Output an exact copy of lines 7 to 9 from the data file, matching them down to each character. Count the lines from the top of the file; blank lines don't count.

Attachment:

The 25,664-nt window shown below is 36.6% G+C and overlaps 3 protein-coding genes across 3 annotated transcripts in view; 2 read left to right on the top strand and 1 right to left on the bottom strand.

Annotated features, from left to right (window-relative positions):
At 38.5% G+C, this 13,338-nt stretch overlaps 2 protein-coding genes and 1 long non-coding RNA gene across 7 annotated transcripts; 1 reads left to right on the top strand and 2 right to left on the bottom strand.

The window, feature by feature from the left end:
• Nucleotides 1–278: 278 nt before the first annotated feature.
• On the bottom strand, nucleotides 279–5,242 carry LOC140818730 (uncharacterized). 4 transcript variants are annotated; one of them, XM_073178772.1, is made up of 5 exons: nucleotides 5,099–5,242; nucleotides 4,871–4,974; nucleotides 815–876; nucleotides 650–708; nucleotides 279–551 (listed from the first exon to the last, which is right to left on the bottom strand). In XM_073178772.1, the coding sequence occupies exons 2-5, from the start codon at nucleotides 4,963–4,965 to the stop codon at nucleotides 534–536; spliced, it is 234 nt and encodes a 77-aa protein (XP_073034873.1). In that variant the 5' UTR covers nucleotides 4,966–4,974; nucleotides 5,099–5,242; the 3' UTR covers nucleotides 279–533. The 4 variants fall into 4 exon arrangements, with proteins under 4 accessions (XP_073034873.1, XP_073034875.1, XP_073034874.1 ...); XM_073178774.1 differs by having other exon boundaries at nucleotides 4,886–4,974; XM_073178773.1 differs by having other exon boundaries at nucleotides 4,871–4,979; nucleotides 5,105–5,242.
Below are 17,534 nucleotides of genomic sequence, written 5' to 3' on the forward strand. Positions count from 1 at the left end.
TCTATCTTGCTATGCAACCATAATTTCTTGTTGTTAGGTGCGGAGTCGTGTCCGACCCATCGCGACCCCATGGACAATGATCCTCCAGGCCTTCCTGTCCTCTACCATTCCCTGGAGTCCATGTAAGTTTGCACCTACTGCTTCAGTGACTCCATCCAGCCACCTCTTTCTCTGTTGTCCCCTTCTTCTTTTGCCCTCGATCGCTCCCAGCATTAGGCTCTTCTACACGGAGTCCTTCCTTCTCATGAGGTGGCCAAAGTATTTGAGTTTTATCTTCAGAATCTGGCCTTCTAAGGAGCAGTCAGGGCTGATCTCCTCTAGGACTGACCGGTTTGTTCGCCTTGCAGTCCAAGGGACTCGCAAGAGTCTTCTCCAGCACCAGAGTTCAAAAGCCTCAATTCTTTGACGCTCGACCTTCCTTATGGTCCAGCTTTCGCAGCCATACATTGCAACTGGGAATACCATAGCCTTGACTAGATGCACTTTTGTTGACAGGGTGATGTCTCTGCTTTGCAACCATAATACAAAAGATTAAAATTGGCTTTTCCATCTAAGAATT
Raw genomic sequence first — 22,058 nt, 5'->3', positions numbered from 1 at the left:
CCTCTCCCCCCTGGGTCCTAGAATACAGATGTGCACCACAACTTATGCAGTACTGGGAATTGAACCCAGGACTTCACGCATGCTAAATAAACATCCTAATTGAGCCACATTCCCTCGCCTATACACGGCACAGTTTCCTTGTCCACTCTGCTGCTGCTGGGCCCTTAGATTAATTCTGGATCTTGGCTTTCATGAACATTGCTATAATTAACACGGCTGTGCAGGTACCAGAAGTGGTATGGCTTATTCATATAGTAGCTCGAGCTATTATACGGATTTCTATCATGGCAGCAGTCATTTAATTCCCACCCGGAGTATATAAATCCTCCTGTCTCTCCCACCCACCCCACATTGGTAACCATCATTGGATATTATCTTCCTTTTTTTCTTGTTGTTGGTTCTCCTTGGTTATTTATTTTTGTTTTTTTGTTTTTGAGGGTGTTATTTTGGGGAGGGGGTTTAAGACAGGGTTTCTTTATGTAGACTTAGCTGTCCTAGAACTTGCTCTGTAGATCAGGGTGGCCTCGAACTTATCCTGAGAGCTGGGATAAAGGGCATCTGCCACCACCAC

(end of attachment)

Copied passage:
Below are 17,534 nucleotides of genomic sequence, written 5' to 3' on the forward strand. Positions count from 1 at the left end.
TCTATCTTGCTATGCAACCATAATTTCTTGTTGTTAGGTGCGGAGTCGTGTCCGACCCATCGCGACCCCATGGACAATGATCCTCCAGGCCTTCCTGTCCTCTACCATTCCCTGGAGTCCATGTAAGTTTGCACCTACTGCTTCAGTGACTCCATCCAGCCACCTCTTTCTCTGTTGTCCCCTTCTTCTTTTGCCCTCGATCGCTCCCAGCATTAGGCTCTTCTACACGGAGTCCTTCCTTCTCATGAGGTGGCCAAAGTATTTGAGTTTTATCTTCAGAATCTGGCCTTCTAAGGAGCAGTCAGGGCTGATCTCCTCTAGGACTGACCGGTTTGTTCGCCTTGCAGTCCAAGGGACTCGCAAGAGTCTTCTCCAGCACCAGAGTTCAAAAGCCTCAATTCTTTGACGCTCGACCTTCCTTATGGTCCAGCTTTCGCAGCCATACATTGCAACTGGGAATACCATAGCCTTGACTAGATGCACTTTTGTTGACAGGGTGATGTCTCTGCTTTGCAACCATAATACAAAAGATTAAAATTGGCTTTTCCATCTAAGAATT
Raw genomic sequence first — 22,058 nt, 5'->3', positions numbered from 1 at the left: